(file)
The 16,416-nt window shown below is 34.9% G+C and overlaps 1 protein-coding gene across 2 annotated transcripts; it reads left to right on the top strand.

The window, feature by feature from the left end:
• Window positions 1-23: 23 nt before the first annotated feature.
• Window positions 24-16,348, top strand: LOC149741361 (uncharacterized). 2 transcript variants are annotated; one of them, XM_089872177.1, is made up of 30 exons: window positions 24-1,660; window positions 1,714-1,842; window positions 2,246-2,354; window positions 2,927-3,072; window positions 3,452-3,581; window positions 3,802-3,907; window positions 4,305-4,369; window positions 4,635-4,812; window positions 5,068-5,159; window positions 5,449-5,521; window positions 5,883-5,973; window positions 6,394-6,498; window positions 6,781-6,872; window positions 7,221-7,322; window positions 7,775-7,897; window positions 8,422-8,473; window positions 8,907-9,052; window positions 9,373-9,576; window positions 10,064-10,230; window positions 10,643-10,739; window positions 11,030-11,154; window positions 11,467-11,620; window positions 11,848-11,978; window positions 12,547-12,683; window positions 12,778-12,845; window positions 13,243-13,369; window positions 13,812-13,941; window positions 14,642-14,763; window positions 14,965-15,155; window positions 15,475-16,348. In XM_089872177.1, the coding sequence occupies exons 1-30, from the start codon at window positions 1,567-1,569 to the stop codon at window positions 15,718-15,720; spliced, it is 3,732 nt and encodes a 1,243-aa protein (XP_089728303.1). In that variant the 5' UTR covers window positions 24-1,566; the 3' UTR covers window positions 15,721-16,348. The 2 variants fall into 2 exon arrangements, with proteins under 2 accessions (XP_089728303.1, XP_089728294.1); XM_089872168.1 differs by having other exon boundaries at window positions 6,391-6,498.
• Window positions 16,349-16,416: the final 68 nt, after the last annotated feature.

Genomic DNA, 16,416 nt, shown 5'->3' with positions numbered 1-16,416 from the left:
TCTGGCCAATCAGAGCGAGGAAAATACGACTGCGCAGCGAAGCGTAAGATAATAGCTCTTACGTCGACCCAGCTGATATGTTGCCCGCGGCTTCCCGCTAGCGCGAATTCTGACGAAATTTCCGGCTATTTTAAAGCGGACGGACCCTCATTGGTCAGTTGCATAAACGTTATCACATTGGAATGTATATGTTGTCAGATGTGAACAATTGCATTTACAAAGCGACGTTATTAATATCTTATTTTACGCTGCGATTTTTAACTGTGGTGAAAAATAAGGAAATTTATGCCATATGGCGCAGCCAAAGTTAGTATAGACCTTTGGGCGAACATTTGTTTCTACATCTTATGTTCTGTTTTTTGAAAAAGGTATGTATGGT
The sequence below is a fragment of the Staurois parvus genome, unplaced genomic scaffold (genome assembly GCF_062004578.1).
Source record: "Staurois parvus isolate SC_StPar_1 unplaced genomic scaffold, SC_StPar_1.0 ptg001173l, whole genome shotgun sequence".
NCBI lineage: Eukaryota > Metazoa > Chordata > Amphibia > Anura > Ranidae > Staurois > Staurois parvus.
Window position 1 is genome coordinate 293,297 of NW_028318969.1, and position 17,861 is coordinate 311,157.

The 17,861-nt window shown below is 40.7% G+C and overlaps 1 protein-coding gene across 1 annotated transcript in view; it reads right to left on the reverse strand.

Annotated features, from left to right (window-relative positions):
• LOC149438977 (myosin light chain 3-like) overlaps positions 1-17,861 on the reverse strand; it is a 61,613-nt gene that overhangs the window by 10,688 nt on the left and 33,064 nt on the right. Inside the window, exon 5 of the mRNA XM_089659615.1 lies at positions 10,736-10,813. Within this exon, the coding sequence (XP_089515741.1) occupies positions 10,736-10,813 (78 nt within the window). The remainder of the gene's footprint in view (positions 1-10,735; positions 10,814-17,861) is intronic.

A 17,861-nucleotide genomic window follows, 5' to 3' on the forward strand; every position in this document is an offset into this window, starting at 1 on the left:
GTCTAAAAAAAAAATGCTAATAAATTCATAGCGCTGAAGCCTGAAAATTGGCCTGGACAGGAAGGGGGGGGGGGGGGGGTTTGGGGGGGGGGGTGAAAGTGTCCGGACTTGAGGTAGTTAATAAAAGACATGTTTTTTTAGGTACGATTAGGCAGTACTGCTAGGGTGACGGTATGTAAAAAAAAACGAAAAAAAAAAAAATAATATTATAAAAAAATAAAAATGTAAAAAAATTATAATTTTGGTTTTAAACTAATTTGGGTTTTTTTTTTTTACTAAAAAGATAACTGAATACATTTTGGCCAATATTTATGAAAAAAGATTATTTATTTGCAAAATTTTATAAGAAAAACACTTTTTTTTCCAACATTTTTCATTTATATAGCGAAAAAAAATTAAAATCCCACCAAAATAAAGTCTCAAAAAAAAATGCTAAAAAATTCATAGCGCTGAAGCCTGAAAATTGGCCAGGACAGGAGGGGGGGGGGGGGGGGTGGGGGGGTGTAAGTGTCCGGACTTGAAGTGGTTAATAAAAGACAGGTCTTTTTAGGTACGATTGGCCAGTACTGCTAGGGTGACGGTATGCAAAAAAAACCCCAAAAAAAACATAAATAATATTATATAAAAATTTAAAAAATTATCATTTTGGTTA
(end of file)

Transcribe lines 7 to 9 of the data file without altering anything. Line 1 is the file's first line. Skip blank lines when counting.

TCTGGCCAATCAGAGCGAGGAAAATACGACTGCGCAGCGAAGCGTAAGATAATAGCTCTTACGTCGACCCAGCTGATATGTTGCCCGCGGCTTCCCGCTAGCGCGAATTCTGACGAAATTTCCGGCTATTTTAAAGCGGACGGACCCTCATTGGTCAGTTGCATAAACGTTATCACATTGGAATGTATATGTTGTCAGATGTGAACAATTGCATTTACAAAGCGACGTTATTAATATCTTATTTTACGCTGCGATTTTTAACTGTGGTGAAAAATAAGGAAATTTATGCCATATGGCGCAGCCAAAGTTAGTATAGACCTTTGGGCGAACATTTGTTTCTACATCTTATGTTCTGTTTTTTGAAAAAGGTATGTATGGT
The sequence below is a fragment of the Staurois parvus genome, unplaced genomic scaffold (genome assembly GCF_062004578.1).
Source record: "Staurois parvus isolate SC_StPar_1 unplaced genomic scaffold, SC_StPar_1.0 ptg001173l, whole genome shotgun sequence".